The Missing Piece Of Your Business Strategy

I always begin with a diagnostic phase when working with a new client. You can see a sample and free version here. There is a skill that I am specifically looking for during this phase: the ability to differentiate your business through the development of a unique vision for your industry or market.

Here is the catch:

I’m not talking about a vision for your business; I'm talking about a business vision.

Here, I can hear you think, “What?”

Congratulations if you can talk extensively about your vision for your business. Most of my clients can also do that already. They have ambitious goals too. For instance, they want to be successful and achieve a specific revenue goal by X year. Every entrepreneur can easily do that because every entrepreneur wants to be successful. So go ahead and slap numbers on a page, and you’re pretty much done.

But when it comes to developing a business vision for their community of potential clients, most people fall short.

And that’s a problem. Without a clear and unique perspective on how your clients should operate differently, become healthier or wealthier, build better homes, and so on, your strategic narrative is too business-centric and doesn’t inspire anyone outside of yourself and your team, if you have one.

A business vision is about how you view the future of the business environment around you, whether it's your immediate community or the whole world.

Developing a business vision is critical for helping people understand your business’s purpose and onboarding the right clients, just like a movement that enrolls the right participants.

If you're not developing a business vision, you're limiting your ability to create an authentic, sustainable, and successful business you love.

How to develop one?

“A different language is a different vision of life" - Federico Fellini.

You can develop a business vision by stretching your comfort zone and looking for new ways to express what you see today and in the future of the business world, just as you develop new language skills.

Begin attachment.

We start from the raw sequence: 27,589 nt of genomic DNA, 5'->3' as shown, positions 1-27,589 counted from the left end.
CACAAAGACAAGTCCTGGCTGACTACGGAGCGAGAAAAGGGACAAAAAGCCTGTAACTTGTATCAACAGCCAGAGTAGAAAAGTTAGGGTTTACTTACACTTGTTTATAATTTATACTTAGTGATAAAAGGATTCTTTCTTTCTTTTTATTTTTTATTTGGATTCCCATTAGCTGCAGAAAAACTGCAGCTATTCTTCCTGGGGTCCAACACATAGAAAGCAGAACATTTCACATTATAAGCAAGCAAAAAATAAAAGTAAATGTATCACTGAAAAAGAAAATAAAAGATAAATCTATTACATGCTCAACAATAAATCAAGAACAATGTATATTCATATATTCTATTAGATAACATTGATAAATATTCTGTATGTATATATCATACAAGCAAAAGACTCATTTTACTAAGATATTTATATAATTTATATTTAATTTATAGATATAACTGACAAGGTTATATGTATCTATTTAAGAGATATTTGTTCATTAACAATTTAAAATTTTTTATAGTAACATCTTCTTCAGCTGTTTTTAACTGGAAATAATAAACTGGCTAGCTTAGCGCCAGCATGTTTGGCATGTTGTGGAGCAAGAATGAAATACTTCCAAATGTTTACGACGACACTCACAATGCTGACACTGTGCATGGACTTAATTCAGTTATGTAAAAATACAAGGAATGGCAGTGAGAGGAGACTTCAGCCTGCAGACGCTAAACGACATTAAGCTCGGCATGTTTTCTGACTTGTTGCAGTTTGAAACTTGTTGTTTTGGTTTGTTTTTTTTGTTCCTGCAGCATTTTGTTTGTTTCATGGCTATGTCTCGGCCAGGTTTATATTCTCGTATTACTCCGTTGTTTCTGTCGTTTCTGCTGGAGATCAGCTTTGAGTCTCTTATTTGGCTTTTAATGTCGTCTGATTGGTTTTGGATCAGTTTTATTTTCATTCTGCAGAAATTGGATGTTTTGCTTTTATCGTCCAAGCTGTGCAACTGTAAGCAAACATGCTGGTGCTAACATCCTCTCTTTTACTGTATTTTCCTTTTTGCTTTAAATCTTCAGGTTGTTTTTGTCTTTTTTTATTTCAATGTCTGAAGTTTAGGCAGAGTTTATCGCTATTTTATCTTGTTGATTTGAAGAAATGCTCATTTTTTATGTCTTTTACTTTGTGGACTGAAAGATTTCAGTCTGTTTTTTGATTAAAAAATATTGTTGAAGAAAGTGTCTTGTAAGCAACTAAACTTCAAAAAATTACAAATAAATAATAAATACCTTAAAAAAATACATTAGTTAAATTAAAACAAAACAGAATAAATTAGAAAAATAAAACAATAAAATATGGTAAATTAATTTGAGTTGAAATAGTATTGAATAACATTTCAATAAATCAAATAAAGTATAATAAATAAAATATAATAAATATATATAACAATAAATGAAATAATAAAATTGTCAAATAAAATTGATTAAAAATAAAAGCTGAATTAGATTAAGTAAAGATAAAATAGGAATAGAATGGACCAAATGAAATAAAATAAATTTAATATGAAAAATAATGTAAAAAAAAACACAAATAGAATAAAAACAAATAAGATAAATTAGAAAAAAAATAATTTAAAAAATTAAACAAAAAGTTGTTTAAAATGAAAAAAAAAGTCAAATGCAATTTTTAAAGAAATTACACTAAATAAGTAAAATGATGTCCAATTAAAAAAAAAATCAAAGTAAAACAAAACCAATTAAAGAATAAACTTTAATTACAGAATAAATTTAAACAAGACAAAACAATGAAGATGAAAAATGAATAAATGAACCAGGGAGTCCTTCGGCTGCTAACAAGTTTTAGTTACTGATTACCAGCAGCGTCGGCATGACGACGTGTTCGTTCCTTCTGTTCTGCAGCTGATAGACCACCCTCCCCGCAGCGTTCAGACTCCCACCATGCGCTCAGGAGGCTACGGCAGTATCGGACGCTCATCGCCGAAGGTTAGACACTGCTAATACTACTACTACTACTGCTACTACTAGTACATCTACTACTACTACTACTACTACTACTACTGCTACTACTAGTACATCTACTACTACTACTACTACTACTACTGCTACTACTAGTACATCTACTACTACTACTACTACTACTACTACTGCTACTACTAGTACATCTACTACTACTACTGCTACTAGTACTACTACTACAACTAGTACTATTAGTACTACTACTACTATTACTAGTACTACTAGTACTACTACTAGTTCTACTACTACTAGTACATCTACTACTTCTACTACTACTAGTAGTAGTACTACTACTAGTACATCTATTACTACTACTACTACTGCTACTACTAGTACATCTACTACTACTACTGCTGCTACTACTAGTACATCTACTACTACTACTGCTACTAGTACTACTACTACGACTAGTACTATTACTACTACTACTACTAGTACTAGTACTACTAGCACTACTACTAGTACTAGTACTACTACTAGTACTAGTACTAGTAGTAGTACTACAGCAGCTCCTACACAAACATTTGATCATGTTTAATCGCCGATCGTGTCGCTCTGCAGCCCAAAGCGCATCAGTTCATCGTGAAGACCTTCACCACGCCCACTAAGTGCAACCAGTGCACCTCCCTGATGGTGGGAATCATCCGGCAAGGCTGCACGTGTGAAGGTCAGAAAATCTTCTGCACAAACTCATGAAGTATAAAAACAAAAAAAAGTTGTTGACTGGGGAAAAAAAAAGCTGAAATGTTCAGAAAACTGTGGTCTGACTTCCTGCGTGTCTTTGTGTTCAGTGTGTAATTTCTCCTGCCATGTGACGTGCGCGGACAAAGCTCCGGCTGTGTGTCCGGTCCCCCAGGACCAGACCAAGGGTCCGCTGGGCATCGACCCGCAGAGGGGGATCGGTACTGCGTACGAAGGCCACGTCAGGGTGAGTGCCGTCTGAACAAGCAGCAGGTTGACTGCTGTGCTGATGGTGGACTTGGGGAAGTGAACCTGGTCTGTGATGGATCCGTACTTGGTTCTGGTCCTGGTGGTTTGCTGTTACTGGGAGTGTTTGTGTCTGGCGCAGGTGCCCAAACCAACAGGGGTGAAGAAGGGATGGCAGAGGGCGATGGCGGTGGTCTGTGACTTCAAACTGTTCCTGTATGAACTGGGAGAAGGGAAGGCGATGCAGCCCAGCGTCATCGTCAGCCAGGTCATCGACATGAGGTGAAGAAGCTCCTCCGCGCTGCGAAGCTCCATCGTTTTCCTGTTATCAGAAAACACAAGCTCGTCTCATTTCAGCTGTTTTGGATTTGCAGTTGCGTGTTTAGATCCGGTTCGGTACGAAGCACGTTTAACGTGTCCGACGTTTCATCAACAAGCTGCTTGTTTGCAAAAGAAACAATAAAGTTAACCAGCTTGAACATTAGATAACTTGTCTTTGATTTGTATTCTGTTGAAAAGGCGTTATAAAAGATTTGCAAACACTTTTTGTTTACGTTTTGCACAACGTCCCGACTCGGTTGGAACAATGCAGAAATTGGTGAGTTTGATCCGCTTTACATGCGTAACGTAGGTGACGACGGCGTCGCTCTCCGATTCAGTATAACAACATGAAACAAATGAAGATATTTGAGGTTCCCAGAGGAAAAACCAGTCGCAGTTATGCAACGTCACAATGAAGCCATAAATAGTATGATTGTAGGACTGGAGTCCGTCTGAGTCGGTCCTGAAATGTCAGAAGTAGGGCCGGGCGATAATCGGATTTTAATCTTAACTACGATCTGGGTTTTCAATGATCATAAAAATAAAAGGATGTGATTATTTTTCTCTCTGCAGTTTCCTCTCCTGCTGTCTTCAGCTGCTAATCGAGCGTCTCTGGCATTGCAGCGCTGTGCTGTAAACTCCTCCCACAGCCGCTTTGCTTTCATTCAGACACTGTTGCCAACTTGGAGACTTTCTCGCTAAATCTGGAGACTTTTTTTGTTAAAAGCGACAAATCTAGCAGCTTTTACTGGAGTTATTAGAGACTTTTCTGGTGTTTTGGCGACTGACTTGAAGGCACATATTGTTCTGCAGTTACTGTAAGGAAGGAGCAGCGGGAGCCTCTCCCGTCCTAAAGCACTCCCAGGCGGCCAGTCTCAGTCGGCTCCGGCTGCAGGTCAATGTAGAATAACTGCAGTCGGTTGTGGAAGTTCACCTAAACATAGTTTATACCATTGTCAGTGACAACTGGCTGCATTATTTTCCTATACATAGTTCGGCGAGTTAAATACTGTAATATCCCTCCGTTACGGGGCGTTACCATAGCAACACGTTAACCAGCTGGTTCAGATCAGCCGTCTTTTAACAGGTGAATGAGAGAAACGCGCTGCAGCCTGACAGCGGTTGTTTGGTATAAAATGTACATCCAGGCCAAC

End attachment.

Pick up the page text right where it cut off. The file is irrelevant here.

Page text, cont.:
Practice visionary leadership, the discipline of exploring and shaping your vision through verbal, written, and visual language. Use reflection, critical thinking, intuition, internal voice, and conversations with others to do it.

To get you off the “me, me, me”, business-centric type of narrative, start by asking yourself this key question:

"Why is the world better off as a result of my company's existence?"

I wrote about this question in the past here. How you answer this question plays a significant role in defining your strategic narrative.

A process, not a product

Developing a business vision is a process, not just a “product,” such as a 100-slide deck that describes everything about your company.

It's about continuously sensing what is happening around you and why it makes sense to do your work and in the specific way you bring it t bear.

This process is at the core of the MetaHelm Strategic Narrative method, which I use to help my clients build a business with more leverage in their relationship with their clients, teams, prospects, and themselves.

Do it on your own. But don’t do it alone. As a CEO, founder, or business leader, it is your responsibility to co-create this vision with your team, facilitate and orchestrate the conversation, and trigger it.

By using your power to create a different vision of life for your industry, you can drive your business forward and contribute to positive change in the world.

Let’s sum it up:

1 - Developing a business vision is crucial to building an authentic, sustainable, and successful business.

2 - By shifting your perspective from a business-centric view to a community-centric view, you can create a strategic narrative that resonates with your target audience and sets your company apart.

3 - Through a process of continuous reflection and dialogue, you can shape a vision that drives your company forward and contributes to a better world for all.

Take the time to explore this question and develop your unique perspective on your business context.

“Where your talents and the needs of the world cross, there lies your vocation.”– Aristotle


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